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# 5. Index Support

LaTeX has builtin support for creating an Index. The LaTeX core supports two different indices, the standard index and a glossary. With the help of special LaTeX packages (multind.sty' or index.sty'), any number of indices can be supported.

Index entries are created with the \index{entry} macro. All entries defined in a document are written out to the .aux' file. A separate tool must be used to convert this information into a nicely formatted index. Tools used with LaTeX include MakeIndex and xindy.

Indexing is a very difficult task. It must follow strict conventions to make the index consistent and complete. There are basically two approaches one can follow, and both have their merits.

1. Part of the indexing should already be done with the markup. The document structure should be reflected in the index, so when starting new sections, the basic topics of the section should be indexed. If the document contains definitions, theorems or the like, these should all correspond to appropriate index entries. This part of the index can very well be developed along with the document. Often it is worthwhile to define special purpose macros which define an item and at the same time make an index entry, possibly with special formatting to make the reference page in the index bold or underlined. To make RefTeX support for indexing possible, these special macros must be added to RefTeX's configuration (see section 5.5 Defining Index Macros).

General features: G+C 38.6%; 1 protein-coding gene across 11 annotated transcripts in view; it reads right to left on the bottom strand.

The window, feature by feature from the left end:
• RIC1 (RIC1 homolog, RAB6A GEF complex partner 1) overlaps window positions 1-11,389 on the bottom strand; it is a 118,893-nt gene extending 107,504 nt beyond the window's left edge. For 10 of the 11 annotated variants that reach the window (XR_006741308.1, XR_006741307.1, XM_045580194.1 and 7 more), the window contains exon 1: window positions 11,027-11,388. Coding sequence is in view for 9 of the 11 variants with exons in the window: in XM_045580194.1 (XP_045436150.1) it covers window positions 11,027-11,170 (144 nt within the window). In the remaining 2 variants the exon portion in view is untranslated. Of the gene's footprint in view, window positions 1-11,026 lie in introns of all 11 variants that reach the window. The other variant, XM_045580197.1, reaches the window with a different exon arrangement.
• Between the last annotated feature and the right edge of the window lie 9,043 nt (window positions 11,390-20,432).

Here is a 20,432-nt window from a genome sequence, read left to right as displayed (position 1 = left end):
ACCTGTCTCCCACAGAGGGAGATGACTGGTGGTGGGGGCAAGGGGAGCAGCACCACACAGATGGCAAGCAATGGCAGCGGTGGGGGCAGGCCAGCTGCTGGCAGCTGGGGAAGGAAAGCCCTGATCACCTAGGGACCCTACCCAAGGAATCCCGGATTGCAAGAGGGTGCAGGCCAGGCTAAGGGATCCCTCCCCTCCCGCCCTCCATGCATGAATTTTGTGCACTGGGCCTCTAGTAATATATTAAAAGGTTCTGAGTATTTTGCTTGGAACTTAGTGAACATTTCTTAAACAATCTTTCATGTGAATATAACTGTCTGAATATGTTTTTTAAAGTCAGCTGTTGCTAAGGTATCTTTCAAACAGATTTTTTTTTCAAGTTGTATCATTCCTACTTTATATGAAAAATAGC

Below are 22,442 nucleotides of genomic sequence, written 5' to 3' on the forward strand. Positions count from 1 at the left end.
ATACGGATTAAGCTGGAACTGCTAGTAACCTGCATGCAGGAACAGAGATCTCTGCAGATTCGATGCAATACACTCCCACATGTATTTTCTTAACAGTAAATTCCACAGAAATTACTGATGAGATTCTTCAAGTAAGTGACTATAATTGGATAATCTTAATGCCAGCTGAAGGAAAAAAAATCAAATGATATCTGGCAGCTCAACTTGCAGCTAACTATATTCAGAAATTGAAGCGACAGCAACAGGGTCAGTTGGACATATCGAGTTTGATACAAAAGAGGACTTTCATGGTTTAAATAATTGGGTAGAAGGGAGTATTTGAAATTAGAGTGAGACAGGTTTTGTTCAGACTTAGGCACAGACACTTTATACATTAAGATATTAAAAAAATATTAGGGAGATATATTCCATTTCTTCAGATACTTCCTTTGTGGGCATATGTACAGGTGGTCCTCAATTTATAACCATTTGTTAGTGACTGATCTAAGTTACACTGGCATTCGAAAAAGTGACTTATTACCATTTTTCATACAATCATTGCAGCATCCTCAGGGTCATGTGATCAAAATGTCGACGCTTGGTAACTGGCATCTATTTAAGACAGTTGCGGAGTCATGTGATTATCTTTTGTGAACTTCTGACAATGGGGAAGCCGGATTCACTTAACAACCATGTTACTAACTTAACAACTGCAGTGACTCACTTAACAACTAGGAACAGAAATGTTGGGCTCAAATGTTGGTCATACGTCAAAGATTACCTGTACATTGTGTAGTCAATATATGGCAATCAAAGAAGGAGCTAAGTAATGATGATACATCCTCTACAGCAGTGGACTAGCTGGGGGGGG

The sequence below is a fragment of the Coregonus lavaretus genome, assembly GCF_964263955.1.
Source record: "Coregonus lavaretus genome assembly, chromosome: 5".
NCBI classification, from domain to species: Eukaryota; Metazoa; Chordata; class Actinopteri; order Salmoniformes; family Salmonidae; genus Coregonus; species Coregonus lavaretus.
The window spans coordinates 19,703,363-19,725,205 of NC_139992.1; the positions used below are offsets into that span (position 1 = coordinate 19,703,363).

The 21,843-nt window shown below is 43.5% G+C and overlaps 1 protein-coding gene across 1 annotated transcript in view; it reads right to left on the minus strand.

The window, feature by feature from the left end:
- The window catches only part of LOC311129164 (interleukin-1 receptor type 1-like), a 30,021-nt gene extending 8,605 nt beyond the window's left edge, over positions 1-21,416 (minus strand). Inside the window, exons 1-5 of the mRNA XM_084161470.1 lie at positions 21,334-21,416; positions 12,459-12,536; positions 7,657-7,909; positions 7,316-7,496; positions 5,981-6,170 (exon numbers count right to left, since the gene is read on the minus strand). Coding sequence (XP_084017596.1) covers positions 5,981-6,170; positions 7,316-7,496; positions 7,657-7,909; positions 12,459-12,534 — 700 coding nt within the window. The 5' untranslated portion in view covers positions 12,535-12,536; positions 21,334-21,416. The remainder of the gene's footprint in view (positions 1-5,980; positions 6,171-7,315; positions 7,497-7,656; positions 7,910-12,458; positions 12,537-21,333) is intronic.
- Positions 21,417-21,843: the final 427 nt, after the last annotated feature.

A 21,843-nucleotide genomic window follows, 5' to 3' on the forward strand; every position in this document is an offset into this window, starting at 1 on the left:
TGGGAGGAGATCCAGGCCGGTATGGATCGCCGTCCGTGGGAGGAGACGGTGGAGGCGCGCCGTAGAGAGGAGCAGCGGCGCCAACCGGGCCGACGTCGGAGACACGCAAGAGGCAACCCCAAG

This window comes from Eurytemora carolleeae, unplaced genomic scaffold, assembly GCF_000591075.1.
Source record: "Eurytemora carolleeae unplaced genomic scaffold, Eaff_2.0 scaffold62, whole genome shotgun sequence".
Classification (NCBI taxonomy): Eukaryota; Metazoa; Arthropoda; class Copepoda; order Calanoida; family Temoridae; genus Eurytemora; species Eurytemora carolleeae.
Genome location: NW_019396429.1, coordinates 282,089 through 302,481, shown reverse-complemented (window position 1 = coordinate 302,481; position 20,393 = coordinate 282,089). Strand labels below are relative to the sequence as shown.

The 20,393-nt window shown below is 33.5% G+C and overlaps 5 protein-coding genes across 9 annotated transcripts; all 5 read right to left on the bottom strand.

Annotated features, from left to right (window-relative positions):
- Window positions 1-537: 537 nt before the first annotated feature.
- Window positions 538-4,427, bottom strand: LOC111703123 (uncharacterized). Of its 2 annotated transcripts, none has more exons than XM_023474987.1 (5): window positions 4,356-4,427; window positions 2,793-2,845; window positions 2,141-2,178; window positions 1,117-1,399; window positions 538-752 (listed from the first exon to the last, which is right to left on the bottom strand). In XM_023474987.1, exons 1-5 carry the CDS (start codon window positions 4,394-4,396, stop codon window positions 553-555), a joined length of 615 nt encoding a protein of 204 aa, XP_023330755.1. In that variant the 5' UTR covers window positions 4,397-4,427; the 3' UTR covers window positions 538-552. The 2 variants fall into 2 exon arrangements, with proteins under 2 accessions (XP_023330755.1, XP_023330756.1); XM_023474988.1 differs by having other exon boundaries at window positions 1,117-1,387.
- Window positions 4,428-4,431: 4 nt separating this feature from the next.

2. The rest of the index is often just a collection of where in the document certain words or phrases are being used. This part is difficult to develop along with the document, because consistent entries for each occurrence are needed and are best selected when the document is ready. RefTeX supports this with an index phrases file which collects phrases and helps indexing the phrases globally.